Nathaniel is a journalist, and initially, he visits spiritual medium Justin with the intent of exposing him. Instead, Nathaniel is shocked with Justin is able to tell him things that he couldn’t possibly know. Nathaniel walks away frustrated, still convinced that it’s trickery, but now knowing how to prove it. He hopes that this is the last that he will see of the sham spiritualist, but then he learns that Justin may have some information about a case that he and his friends have been investigating.
Justin is quite different from Nathaniel. He grew up in abject poverty, and he justifies his occupation by believing that he is giving people what they want. And besides, it pays the bills and keeps him and his assistants fed. He finds Nathaniel arrogant, but there is a mutual attraction that neither of them can deny. Read more
The Hunter is the second book in Kerrigan Byrne’s Victorian Rebels series of historical romance novels. I’ve read a few of the books in this series, thanks to ARCs from Netgalley, but I recently read the first book in the series, The Highwayman. I absolutely loved it, and jumped right into The Hunter.
Christopher Argent works mostly for Dorian Blackwell, the protagonist of The Highwayman. Christopher earns his living as a killer for hire, and he has very few qualms about this vocation. But when he is tasked with killing Millie La Cour, he finds he cannot go through with the job. This is a first for him, and he feels unhinged by this loss of focus.
Millie doesn’t know what to make of this handsome stranger who keeps showing up at the most inopportune times. She knows he is a dangerous man, but she can’t control her attraction to him. Read more
House of Furies is a YA novel written by Madeleine Roux. I read this book several months ago, but I have fallen behind on my review writing, and I am just catching up now.
As the story begins, Louisa accepts a position as a maid at Coldthistle House. She does not particularly want to be a maid, but she finds herself in a precarious position and need a place to hide out, so the offer of employment seems infinitely more appealing than being on her own.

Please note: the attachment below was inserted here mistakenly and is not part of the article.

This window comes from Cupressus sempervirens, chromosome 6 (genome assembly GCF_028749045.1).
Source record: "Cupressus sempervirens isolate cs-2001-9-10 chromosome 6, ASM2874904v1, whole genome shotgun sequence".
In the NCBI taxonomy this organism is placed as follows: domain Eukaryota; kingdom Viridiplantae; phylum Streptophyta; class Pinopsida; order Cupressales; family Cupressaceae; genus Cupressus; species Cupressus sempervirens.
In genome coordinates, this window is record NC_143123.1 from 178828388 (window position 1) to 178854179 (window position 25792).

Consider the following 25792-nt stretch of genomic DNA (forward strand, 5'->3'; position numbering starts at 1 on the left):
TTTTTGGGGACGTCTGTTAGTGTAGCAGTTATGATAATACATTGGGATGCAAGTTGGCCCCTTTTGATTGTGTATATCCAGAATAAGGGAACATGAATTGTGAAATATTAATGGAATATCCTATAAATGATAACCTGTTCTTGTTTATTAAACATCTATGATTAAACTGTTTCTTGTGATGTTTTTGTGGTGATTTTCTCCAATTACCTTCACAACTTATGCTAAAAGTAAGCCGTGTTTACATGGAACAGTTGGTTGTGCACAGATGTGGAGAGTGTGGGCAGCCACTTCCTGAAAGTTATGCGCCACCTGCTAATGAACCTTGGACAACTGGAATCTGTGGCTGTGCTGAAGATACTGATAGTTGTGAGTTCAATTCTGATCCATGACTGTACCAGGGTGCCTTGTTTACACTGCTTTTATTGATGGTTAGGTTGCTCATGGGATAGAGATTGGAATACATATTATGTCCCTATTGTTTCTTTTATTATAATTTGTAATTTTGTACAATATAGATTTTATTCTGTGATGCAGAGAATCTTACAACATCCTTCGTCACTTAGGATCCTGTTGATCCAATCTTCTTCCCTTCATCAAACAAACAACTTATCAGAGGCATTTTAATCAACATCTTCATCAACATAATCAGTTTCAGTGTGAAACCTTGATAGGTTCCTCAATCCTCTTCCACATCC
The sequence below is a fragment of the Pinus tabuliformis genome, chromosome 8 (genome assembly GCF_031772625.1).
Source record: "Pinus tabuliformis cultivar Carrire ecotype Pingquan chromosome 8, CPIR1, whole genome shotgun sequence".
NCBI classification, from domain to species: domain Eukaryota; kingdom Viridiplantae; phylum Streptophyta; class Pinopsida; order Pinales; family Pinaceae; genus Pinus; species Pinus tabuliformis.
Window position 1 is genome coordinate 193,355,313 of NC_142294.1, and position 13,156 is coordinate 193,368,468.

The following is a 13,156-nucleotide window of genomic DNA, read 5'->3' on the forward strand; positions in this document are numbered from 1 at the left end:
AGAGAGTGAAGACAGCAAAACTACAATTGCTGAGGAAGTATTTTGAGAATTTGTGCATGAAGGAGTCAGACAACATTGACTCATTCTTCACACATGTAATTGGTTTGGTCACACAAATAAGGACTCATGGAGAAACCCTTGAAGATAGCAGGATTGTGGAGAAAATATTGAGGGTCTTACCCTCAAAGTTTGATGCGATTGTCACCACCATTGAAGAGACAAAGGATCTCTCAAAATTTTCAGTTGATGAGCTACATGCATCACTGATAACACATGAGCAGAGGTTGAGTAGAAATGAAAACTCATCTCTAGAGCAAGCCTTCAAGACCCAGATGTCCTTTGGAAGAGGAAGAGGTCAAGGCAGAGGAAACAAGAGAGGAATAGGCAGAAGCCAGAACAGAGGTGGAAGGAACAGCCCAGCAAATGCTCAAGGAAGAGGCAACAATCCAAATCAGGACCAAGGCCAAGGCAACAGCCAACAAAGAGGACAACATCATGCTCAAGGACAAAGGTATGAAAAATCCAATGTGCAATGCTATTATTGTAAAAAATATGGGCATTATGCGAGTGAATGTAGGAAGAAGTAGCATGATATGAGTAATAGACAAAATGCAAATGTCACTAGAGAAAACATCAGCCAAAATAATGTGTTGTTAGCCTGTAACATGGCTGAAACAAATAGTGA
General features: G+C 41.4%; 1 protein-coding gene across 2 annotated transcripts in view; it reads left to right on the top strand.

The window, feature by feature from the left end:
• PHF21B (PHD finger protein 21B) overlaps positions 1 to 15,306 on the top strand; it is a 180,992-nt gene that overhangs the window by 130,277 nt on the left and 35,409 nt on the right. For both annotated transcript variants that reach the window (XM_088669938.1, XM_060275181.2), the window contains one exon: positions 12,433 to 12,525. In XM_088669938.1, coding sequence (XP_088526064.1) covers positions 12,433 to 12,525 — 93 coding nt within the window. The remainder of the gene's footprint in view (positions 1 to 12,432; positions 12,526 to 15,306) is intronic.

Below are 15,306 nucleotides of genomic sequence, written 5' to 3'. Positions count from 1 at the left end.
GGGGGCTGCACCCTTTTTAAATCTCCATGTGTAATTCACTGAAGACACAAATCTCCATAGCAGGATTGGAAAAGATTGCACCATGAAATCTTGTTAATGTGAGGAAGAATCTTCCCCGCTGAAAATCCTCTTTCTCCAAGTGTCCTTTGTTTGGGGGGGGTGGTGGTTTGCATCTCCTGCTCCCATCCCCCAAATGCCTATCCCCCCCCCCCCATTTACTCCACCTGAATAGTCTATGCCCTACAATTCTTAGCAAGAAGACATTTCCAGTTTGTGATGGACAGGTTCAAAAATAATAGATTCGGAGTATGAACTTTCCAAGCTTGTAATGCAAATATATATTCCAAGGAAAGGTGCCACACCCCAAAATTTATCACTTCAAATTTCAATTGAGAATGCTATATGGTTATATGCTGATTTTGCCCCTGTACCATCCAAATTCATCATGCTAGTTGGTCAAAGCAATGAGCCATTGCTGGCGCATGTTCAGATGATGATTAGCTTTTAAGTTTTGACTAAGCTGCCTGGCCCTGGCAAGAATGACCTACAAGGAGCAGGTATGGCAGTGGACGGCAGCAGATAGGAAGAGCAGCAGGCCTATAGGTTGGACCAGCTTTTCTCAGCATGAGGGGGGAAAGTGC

Coldthistle House is not an ordinary manor house, and there is something unusual about Mr. Morningside, the house’s enigmatic owner. He has transformed the home into a boarding house, and Louisa quickly makes friends with one of the guests, a charming young man. There is a shroud of malevolence hanging over the house, and Louisa does not know whether it would be more dangerous to flee or to remain in a house full of secrets. Read more
I am trying to be more responsible with my reading habits by reading and reviewing the ARCs that I receive. This plan was going along swimmingly until someone posted about The Highwayman in one of my book groups. It piqued my interest, and then someone else posted about it as well. There were now two separate posts with stacks of comments praising The Highwayman, and I knew that I could no longer ignore the siren’s call. I already owned the Kindle edition of the book, so it was quite easy to push aside everything else in my TBR pile and devour this book.
The Highwayman is a romance novel written by Kerrigan Byrne. It is the first book in her Victorian Rebels series. I have read two of the books in this series (The Duke and The Scot Beds His Wife), so I had a feeling I was going to enjoy this book. However, I could not have anticipated how much I was going to fall in love with this book. Read more
Death Below Stairs was written by Jennifer Ashley, and it is the first book in her new Below Stairs series of Victorian mysteries. Although this marks Ashley’s first foray into the mystery genre, she is best known for her books featuring the Mackenzie family, a series of Victorian historical romances. I have only read the first of her Mackenzies books- The Madness of Lord Ian Mackenzie– and it was absolutely amazing. Needless to say, as a fan of historical mysteries, I was very excited about the opportunity to read this book.
Kat Holloway is a young chef who begins a new position in the household of Lord Rankin. She immediately senses some irregularities, but she is caught off guard when Sinead, the girl she was hoping to train as her assistant, is found dead. While everyone is content to believe that the unfortunate girl was the victim of a burglar, Kat senses there is more to the story than that. Read more